Lion’s Gate Sanctuary euthanizes 11 animals leaving operators and critics devastated

A wildlife sanctuary in Colorado is fighting back against public outcry after it euthanized all of its 11 animals.

Lion’s Gate Sanctuary, which has been caring for lions, tigers and bears near the community of Agate for a decade, suffered flooding, which put the safety of animals at risk. That prompted its operators to ask the Elbert County Board of Commissioners for a permit to move. They even started a petition, noting Colorado Parks and Wildlife inspected the site and authorized a move.

But the county turned it down earlier this month, and the animals, many quite old and frail, had no suitable place to go, according to sanctuary owners Peter Winney and Joan Laub.

They said they had no choice, but to destroy three lions, three tigers and five bears.

Animal lovers and nearby residents were outraged.

Lion’s Gate Sanctuary/Facebook

The sanctuary is now fighting back, posting a lengthy explanation about what happened on Facebook Thursday.

“People act as if 10 years of taking care of these beautiful creatures meant nothing to us,” they wrote. “Shame on all of you. It’s easy to criticize and judge people when you haven’t walked in their shoes.”

They said they euthanized the animals because it was “no longer safe for them and no longer safe for the public.”

And, because the animals could not be placed in another sanctuary due to their old age, had disabilities or special needs.

Lion’s Gate Sanctuary/Facebook

“From the time we put the re-location application in until the time we were denied (approximately one year), we lost six of our animals to various age-related medical conditions. In terms of disabilities for example, we had a 20 year old lioness that was blind. Her habitat was set up so she knew where everything was. She knew our voices so we could guide her to come to us at feeding time. All of these 11 animals had stories just like hers.”

The animals had solitude at the facility.

They also had one-one-one attention from the two owners over the last decade.

“Since these animals have not been around people, to think at this age they would adjust to another facility is ludicrous,” they wrote. “To put that level of stress on senior and disabled animals several things would have occurred.”

Lion’s Gate Sanctuary/Facebook

The Wild Animal Sanctuary in Keenesburg, Colo. was shocked by the news. It had offered to help.

“It is very sad news, and very unfortunate the owners did not ask for help,” it posted in response.

Lion’s Gate shot back.

“Other sanctuaries can dispute this, but we, and only we, knew these animals and what was best for them. It’s not our egos, it’s 40 years of collective experience and 10 years caring for these particular animals,” the sanctuary explained.

Lion’s Gate Sanctuary/Facebook

Who’s to blame?

A post on Lion’s Gate Sanctuary’s Facebook page blamed Elbert County commissioners, who were concerned about the safety of residents at the proposed location more than the fate of the animals.

“The owners are some of the best people I have ever met and they are completely devastated,” the post noted, although it’s not clear who wrote it. “They have sacrificed so much that very few people in this world would, to keep the animals happy and healthy. No one deserves to go through what they have. They are just as much victims of Elbert County. The commissioners knowingly sentence the animals to death.”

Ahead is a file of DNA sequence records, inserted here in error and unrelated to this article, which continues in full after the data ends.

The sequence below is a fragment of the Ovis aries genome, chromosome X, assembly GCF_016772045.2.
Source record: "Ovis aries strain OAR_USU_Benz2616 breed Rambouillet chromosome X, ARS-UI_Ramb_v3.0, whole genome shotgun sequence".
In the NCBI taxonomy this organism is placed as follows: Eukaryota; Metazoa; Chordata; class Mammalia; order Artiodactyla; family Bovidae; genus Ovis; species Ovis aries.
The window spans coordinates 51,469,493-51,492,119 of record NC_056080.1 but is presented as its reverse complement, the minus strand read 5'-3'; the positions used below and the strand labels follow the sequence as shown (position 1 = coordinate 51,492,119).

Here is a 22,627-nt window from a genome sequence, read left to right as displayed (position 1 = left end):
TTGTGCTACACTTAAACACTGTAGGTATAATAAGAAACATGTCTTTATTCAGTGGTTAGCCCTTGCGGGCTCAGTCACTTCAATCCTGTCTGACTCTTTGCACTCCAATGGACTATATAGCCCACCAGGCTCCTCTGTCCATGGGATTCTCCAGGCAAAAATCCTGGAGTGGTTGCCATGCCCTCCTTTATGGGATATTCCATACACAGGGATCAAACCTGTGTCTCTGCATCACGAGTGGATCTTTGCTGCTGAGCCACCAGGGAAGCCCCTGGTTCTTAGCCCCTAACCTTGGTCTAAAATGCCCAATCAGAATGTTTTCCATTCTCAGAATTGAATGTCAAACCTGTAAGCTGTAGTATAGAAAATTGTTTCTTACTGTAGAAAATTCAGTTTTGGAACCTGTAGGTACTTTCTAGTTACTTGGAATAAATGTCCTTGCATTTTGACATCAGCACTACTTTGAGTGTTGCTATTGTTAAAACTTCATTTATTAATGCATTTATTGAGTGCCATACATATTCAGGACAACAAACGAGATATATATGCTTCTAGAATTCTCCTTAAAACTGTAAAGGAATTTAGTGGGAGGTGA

Lion’s Gate Sanctuary/Facebook

Elbert County issued a statement this week, saying the decision to euthanize all the animals “comes as a total surprise.”

Officials pointed to the public hearing on April 12, where the operators said they would keep operating and since the sanctuary in Keenesburg had publicly offered to take the animals.

“The most important consideration in this land use issue was ensuring the safety of the many citizens residing in the vicinity of the proposed relocation site,” Commissioner Chris Richardson said in a statement. “We would have loved to have seen these animals be allowed to live out their lives at the Elbert County location that had been their home for more than a decade.”

The full letter from Lion’s Gate Sanctuary has now been removed.

But you can read another statement here with photos of the 11 “victims.”

Photos Lion’s Gate Sanctuary/Facebook 


About the author

Recovering newspaper reporter.


  1. Lion’s Gate did not give the animals a chance to see if survival elsewhere was an option. Animals are strong and have a will to live…just like people. They can survive many different circumstances.. Lion’s Gate didn’t try to save them – instead they chose the easy way and euthanized all of them. Is this how to avoid what may be an uncomfortable situation for an older animal? NO! They had an opportunity to live somewhere else. Key word is LIVE. The word “Sanctuary” does not mean give up on animals and kill them, it implies PROTECTION of the animals. You cannot protect dead animals. If the fear was a low quality life, let them decide this! Do you think that if they could talk they would say, “Nahh, just kill me. That’s probably better.” I doubt this. If they had moved and they didn’t have a will to go on, you would know it. Then, only then, does the gray area exist as to whether to end any suffering. They weren’t suffering. They were just older animals. It’s very sad and, frankly, disgusting, to let personal thoughts/agendas take priority over protected animals’ rights.

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